I’m an extremely visual dude. When I write, the scenes play in my mind like a movie. I direct the characters in a sense, but the buggers improv A LOT.

Okay, eff it, I’ll even admit this: my friends and I sit around dream-casting my Phreak Show characters. And a few of you have even volunteered [okay…demanded] to help out on the casting call for Niko. Your amorous intentions are duly noted. [And he’s flashing his crooked smile at you right now.]

Yesterday, a non-writer friend I haven’t spoken to in a while checked in. Curious about where Phreak Show is in the process, the convo went something like this:

Dude: So what’s going on with your book deal?
Me: Not to that part of the process yet. Finishing edits with my agent and then we’ll move to the next stage.
Dude: Awesome! When do you get the book tour and 3 movie deal?
Me: [internal cackling] It’s super rare for books to actually become movies.
Dude: Then how are all these books becoming movies all of a sudden?
Me: [internal sigh] The % of books being made into movies is probably, like, 2%. Max.
Dude: Well those 2% are really getting lucky these days.
Me: [reminds self dude is a rube] No more than usual, I don’t think. And that still leaves 98% of authors dreaming about their books becoming movies, but it never happens.
Dude: Ahhhh, I see.

This kind of conversation happens all the time. So, obviously, we writers aren’t alone. It seems most folks naturally have this ingrained perception that book = movie. So I started wondering how close my random estimate of 2% really is. Enter: THE MAGIC OF GOOGLE

I submit for your enjoyment and education, the interesting [and perhaps sobering] info I stumbled upon.

First off, some hard-awesome checkpoints we can all keep in mind when writing our next novel or assessing existing ones. John Robert Marlow offers this list of:

10 things Hollywood looks for in any story:

  1. Cinematic concept that can be communicated in ten seconds
  2. Hero that a large segment of the movie-going public can relate to
  3. Strong visual potential
  4. Three-act structure
  5. Two-hour limit
  6. Reasonable budget
  7. Low fat (no unnecessary scenes)
  8. Franchise potential
  9. Four-quadrant (young and old, male and female) appeal
  10. Merchandising potential.

http://andyrossagency.wordpress.com/2011/01/02/books-into-movies-everything-you-need-to-know-almost-part-1/

This first stat sounds really promising. It’s estimated that:

85% of all movies are adapted from books

http://www.kgbanswers.com/what-percentage-of-all-movies-made-in-the-usa-are-based-on-books/22949183

But how many books does that translate to? This poster doesn’t cite a source, so the accuracy is suspect, but states:

In 2006, over 50 books were made into movies

http://wiki.answers.com/Q/What_percentage_of_movies_are_made_from_books?#slide=2

I have no idea how accurate this stat for 2014 is either. I found numbers ranging from 10 to 35, but CNN reports these as “all the books becoming movies in 2014”:

2014 [estimate #1]: 12 book to film adaptions for 2014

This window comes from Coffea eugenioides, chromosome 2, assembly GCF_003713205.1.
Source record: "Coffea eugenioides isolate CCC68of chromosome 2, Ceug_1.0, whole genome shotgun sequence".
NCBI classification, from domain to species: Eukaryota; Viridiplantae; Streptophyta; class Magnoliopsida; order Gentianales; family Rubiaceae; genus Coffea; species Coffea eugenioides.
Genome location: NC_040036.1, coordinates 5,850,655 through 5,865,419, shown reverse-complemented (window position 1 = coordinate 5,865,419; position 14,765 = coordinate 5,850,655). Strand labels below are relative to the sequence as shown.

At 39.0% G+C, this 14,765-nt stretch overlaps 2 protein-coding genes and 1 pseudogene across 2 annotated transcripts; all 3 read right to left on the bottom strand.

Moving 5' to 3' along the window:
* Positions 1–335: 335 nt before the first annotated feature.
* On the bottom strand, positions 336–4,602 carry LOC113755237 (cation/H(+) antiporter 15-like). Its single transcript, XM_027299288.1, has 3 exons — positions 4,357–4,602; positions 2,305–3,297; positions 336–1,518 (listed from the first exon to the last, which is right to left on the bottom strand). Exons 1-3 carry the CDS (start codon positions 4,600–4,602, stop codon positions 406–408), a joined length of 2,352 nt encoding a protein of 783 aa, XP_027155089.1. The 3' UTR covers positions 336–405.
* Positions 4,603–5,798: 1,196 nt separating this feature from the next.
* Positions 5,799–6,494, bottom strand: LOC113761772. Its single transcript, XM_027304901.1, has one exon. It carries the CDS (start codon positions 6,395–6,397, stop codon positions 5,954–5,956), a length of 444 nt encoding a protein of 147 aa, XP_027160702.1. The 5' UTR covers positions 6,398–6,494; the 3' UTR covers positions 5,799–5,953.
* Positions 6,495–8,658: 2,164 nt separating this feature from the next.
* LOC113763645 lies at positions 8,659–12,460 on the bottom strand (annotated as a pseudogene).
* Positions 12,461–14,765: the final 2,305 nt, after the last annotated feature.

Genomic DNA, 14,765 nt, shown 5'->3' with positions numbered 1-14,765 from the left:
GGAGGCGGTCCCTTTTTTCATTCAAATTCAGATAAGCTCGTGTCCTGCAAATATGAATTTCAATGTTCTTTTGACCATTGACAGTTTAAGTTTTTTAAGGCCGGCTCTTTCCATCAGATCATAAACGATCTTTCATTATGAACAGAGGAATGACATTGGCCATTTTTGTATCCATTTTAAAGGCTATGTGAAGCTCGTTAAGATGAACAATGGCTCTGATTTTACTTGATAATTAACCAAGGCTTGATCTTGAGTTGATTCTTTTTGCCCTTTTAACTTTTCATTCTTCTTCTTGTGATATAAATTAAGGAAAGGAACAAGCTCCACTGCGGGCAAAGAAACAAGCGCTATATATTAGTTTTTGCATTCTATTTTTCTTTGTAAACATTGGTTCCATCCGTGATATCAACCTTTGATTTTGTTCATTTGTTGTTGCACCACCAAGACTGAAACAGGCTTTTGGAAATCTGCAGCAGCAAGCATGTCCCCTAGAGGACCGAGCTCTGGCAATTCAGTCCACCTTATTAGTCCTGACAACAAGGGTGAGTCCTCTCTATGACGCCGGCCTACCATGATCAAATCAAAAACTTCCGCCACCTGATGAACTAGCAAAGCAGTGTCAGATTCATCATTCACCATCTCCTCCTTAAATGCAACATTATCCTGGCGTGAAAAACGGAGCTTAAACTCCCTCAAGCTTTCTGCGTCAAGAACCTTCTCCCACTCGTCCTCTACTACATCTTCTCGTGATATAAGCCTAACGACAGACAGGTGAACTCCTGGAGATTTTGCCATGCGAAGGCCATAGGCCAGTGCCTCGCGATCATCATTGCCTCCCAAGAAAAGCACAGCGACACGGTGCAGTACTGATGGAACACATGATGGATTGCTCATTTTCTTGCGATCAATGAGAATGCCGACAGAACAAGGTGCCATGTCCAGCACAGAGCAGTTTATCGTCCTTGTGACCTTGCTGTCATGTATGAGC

http://www.cnn.com/2014/01/31/showbiz/movies/books-to-movies/

2014 [estimate #2]: 35 book to film adaptations for 2014

http://www.buzzsugar.com/2014-Movies-Based-Books-30889382#photo-33260882

So how does a book ascend to the coveted heights of filmdom? This great behind-the-scenes mechanics post explains:

Books are almost always optioned, not bought outright

http://andyrossagency.wordpress.com/2011/01/04/books-into-movies-everything-you-need-to-know-part-2/

But even if a book is optioned, there’s still no promise our friends, family, and fans can check out our stories on the big screen. Author Joseph Finder says:

Maybe as many as 90% of optioned/sold movies never get made.

http://www.josephfinder.com/blog/201101/26/how-a-book-becomes-a-movie-revisiting-high-crimes

And if you scroll down to Lesson 28 in this post, you’ll find this statement putting that estimated percentage even higher:

Thousands of books are optioned every year, but 98% will never be made into films

http://www.ian-irvine.com/publishing.html

Using IMDB & U.S. Census Bureau stats, this random gent [quite non-scientifically] calculates:

Only 1.77343% of books become movies or TV series

http://answers.yahoo.com/question/index?qid=20100818233541AA29WXH

Feels like a snowball’s chance, right? But, hey, we can’t resist hoping. Perhaps the most important thing in this entire post is something you already know:

Writers are dreamers.

That’s part of the how and the why we create characters, build worlds, and invent delicious plots in the first place. Our dreams refuse to die.

I guess, at our core, writers are optimists. And, for those of us who are really optimistic, we don’t stop at just dreaming. We finish manuscripts. We revise the hell out of them. We send query after query until an agent falls madly in love with our words. We revise again. Even when it hurts. We suffer with impatience during the submission process. We revise those words again with an editor. We do all these things because we are ridiculously optimistic.

We hope. And we dream.

So, honestly, we can’t stop dreaming about our books becoming movies. Even if we try uber-hard. It’s just not who we are as a species. And as long as our expectations are realistic, it doesn’t hurt a thing.

Besides, being dreamers, we always have that 2% or 1.77343% to hang on to. Even if the true number is only .00001% of books becoming movies, that’s more than enough to birth a dream inside us.

Q: What are the chances of your book becoming a movie?
A: Are you a dreamer or aren’t you?

[FTR, my answer to the question-posing-as-an-answer is: Incurably so.]

This vid inserted thanks to the genius inspiration from @EsherHogan

OFFER OF REP! (and why, this time, I said yes)


The Phortune Cookie